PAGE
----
The Incarnate

by Vivian Dindu Esimoleze

He brought out his phone. Opened his gallery and showed me the picture of the girl. I laughed it off. Bade him farewell and continued my journey. But I was restless throughout the day.
The truth is I also died three years ago. But this isn’t my body. The night I died, my soul entered the girl’s body.


by Favour Joshua Bill

Aboagye had served long enough to know there was defiance in those eyes. It could either be a good thing or not. Someday, if he had time to spare, he would like to train this lad. But tonight was not one of such days. He needed men who would cower to his orders. Men who never dare raise their eyes to their Commander. So turning his face away, he ended the staring match. Disqualified!

Ìyàwó Tuntun (The New Bride)

by Mayowa Oluwashanu

Without warning, she pulled her hands free from my grip and pushed me so hard that I landed on my backside. I saw Eri stood up, and neglecting my pain and hurt, I struggled to my feet and rushed to his side. He’d only cause more trouble for me.

The HIV Test Palaver

by Nkasiobi ‘Cassy’ Okey

My heart started pounding. I would start sweating even when there was no sun. I told my work chopper wetin dey, he said that we were covered by the blood of the lamb. Obara Hezekiah! Na elu fornication ka obara na-ekpuchi gi? Ijiot.

When Heaven Cries

by Treasure Momoh‎

“Oluwa, how dem take dey live for this place?” I said amidst grumbling, my Ghana accent obvious. Today has made it three months and two weeks Maami left the house, and two months since I visited her…Today seemed different from the last time. For some reason everybody seemed so peaceful unlike the last time when this place was choked up like where we dey buy saaka for the nighttime.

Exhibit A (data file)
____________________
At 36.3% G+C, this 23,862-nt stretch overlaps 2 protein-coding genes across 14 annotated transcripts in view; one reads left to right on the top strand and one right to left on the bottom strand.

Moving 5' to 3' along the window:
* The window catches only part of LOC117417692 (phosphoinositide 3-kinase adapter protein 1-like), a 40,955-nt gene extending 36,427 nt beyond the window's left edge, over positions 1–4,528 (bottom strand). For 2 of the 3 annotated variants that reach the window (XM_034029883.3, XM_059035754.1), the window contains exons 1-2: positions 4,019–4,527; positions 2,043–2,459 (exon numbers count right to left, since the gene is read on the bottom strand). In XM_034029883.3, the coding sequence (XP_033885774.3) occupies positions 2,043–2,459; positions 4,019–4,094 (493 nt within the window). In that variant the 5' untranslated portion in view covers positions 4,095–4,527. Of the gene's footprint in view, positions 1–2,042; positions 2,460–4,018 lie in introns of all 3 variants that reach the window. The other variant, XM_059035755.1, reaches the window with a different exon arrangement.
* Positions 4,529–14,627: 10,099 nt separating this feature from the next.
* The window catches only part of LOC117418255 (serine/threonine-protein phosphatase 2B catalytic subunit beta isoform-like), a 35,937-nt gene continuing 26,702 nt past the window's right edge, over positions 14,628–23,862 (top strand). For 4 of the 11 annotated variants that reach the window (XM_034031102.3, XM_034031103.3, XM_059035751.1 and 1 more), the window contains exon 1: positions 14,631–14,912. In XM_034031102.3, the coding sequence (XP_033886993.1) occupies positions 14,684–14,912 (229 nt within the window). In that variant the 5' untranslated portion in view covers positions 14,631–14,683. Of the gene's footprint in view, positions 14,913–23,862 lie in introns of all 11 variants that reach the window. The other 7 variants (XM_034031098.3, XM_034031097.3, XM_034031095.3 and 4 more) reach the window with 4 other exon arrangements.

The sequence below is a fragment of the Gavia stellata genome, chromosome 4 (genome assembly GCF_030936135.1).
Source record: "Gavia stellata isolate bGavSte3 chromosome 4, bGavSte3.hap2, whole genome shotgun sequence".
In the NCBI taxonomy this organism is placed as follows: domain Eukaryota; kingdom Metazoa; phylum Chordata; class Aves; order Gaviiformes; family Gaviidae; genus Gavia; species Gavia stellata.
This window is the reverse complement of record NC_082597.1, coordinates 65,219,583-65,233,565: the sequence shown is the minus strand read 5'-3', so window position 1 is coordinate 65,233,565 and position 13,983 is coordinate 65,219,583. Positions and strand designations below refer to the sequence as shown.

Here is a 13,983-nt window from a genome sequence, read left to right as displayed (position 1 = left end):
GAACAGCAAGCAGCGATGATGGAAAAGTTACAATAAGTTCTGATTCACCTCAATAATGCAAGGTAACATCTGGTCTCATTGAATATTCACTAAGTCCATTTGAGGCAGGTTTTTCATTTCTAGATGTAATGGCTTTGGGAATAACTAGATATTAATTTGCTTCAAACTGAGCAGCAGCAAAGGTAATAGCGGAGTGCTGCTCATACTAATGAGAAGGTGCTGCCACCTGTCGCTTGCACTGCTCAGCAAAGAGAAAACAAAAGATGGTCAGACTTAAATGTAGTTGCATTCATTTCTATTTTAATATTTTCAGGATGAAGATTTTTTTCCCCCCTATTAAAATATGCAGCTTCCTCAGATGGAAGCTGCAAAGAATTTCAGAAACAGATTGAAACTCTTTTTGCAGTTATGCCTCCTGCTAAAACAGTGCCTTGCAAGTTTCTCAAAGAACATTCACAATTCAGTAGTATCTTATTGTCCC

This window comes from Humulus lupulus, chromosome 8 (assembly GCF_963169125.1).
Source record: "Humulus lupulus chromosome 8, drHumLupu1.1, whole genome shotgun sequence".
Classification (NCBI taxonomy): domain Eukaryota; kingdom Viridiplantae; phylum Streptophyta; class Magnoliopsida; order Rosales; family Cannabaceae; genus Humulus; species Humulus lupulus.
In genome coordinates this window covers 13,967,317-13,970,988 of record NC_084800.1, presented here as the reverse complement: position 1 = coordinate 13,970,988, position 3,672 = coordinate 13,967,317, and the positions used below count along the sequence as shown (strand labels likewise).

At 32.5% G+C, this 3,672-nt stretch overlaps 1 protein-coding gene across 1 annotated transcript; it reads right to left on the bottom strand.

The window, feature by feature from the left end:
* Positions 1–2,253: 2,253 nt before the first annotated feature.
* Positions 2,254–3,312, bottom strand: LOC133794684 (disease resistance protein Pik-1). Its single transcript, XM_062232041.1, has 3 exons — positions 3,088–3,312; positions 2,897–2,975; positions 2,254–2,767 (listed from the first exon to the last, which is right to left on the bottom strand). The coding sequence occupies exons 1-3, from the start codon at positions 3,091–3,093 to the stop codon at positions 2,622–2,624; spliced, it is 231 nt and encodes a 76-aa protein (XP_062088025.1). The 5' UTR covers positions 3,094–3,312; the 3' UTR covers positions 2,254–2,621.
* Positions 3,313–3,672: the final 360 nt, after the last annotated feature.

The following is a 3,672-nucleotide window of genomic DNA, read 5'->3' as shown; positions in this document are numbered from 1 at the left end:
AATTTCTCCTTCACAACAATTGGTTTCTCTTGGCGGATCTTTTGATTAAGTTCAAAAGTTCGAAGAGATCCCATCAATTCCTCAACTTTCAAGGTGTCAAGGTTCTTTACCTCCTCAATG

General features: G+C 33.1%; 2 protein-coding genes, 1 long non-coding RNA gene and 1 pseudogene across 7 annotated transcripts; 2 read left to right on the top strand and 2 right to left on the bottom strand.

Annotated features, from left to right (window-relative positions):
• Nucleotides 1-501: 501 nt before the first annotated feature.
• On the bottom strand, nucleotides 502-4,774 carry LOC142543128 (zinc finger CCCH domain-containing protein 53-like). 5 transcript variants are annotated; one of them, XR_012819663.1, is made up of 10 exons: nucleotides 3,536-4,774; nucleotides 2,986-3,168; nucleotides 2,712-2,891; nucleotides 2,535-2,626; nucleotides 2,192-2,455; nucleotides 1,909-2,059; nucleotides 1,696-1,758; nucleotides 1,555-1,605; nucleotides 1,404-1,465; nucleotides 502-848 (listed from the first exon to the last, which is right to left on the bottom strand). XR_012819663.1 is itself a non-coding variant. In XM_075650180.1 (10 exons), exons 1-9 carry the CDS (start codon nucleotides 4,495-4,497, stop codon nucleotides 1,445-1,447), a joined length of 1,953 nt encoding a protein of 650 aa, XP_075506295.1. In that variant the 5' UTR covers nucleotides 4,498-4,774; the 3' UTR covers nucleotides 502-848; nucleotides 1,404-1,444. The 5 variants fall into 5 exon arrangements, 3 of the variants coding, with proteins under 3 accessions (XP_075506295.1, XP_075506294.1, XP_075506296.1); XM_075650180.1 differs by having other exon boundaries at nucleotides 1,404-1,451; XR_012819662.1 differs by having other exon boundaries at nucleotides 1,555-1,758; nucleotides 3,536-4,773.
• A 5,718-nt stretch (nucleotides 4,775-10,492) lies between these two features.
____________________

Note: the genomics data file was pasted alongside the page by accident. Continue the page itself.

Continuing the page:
A Night of Error

by Taiwo Gbéolúwaga Akóredé‎

The night was covered with darkness. No light anywhere apart from the light from my torch. Around the compound, I moved. My heart was beating fast. I had heard stories of children that were kidnapped through cries and sounds. My fear increased. I couldn’t go back. I was desperate to see where the sound came from.

Kiss on an Empty Street

by Adeola Juwon

He has released her now; he’s holding her on her shoulder, looking into her face while his mouth says words I can’t hear. I wish the air can carry his words to me – the words that make Ola’s face flush red, her shoulders vibrating as she giggles.

The Cravings We Lost

by Kathryn Olushola‎

Usually, when people are caught like that, the urge to continue usually dies but instead, it fuelled yours. On your way out of the stadium, you told him about a quiet lane that your friend, Ifeanyi, had named. Ifeanyi called it ‘Lover’s Lane’.

Where’s Jessie?

by Chinecherem Maureen Anatuanya

I held back my tears. I didn’t want to imagine anything bad had happened. When Chike’s father came, I told him we couldn’t find Jessie. He called my parents and helped us search before they arrived. My mum had hardly stepped into the school before she started scolding me for not taking care of my brother.

Down The Memory Lane

by Dunu Iruoma

To the people of New Haven, it had been a news splash, featured on the cover page of the dailies, narrating the tragic demise of a teenage girl on her own birthday. To my family, it had been devastating, still is.